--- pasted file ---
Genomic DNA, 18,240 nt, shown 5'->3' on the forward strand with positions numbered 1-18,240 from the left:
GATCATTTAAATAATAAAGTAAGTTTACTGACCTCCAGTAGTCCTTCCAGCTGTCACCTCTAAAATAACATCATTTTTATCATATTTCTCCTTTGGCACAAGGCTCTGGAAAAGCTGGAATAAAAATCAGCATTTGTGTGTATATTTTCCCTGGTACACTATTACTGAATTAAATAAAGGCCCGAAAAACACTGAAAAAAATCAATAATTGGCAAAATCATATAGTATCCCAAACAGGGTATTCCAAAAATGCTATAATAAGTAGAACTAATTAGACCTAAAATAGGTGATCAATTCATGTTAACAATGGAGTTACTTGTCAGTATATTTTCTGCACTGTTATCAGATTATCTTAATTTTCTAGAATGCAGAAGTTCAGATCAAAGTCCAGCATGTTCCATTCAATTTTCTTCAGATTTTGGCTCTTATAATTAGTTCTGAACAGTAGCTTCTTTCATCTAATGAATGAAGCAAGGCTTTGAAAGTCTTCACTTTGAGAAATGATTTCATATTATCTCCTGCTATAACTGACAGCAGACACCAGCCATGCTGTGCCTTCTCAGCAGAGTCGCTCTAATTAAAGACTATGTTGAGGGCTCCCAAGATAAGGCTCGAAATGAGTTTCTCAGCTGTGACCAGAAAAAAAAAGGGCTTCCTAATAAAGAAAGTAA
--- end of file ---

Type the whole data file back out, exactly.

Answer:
Genomic DNA, 18,240 nt, shown 5'->3' on the forward strand with positions numbered 1-18,240 from the left:
GATCATTTAAATAATAAAGTAAGTTTACTGACCTCCAGTAGTCCTTCCAGCTGTCACCTCTAAAATAACATCATTTTTATCATATTTCTCCTTTGGCACAAGGCTCTGGAAAAGCTGGAATAAAAATCAGCATTTGTGTGTATATTTTCCCTGGTACACTATTACTGAATTAAATAAAGGCCCGAAAAACACTGAAAAAAATCAATAATTGGCAAAATCATATAGTATCCCAAACAGGGTATTCCAAAAATGCTATAATAAGTAGAACTAATTAGACCTAAAATAGGTGATCAATTCATGTTAACAATGGAGTTACTTGTCAGTATATTTTCTGCACTGTTATCAGATTATCTTAATTTTCTAGAATGCAGAAGTTCAGATCAAAGTCCAGCATGTTCCATTCAATTTTCTTCAGATTTTGGCTCTTATAATTAGTTCTGAACAGTAGCTTCTTTCATCTAATGAATGAAGCAAGGCTTTGAAAGTCTTCACTTTGAGAAATGATTTCATATTATCTCCTGCTATAACTGACAGCAGACACCAGCCATGCTGTGCCTTCTCAGCAGAGTCGCTCTAATTAAAGACTATGTTGAGGGCTCCCAAGATAAGGCTCGAAATGAGTTTCTCAGCTGTGACCAGAAAAAAAAAGGGCTTCCTAATAAAGAAAGTAA